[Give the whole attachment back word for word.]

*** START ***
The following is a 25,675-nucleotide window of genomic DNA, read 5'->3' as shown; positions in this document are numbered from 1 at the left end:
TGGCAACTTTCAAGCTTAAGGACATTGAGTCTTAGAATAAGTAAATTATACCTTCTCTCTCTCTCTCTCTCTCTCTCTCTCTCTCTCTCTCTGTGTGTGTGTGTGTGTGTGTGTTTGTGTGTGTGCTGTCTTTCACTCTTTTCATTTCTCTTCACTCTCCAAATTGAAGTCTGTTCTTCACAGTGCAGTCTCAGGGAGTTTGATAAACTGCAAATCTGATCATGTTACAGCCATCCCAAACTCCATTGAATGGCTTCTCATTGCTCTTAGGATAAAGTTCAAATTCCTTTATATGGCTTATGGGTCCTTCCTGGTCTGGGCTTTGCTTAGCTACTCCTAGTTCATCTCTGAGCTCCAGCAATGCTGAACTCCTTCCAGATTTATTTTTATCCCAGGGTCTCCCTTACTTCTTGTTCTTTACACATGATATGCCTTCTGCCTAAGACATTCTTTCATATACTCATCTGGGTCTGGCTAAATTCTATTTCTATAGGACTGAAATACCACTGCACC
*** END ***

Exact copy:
The following is a 25,675-nucleotide window of genomic DNA, read 5'->3' as shown; positions in this document are numbered from 1 at the left end:
TGGCAACTTTCAAGCTTAAGGACATTGAGTCTTAGAATAAGTAAATTATACCTTCTCTCTCTCTCTCTCTCTCTCTCTCTCTCTCTCTCTCTGTGTGTGTGTGTGTGTGTGTGTTTGTGTGTGTGCTGTCTTTCACTCTTTTCATTTCTCTTCACTCTCCAAATTGAAGTCTGTTCTTCACAGTGCAGTCTCAGGGAGTTTGATAAACTGCAAATCTGATCATGTTACAGCCATCCCAAACTCCATTGAATGGCTTCTCATTGCTCTTAGGATAAAGTTCAAATTCCTTTATATGGCTTATGGGTCCTTCCTGGTCTGGGCTTTGCTTAGCTACTCCTAGTTCATCTCTGAGCTCCAGCAATGCTGAACTCCTTCCAGATTTATTTTTATCCCAGGGTCTCCCTTACTTCTTGTTCTTTACACATGATATGCCTTCTGCCTAAGACATTCTTTCATATACTCATCTGGGTCTGGCTAAATTCTATTTCTATAGGACTGAAATACCACTGCACC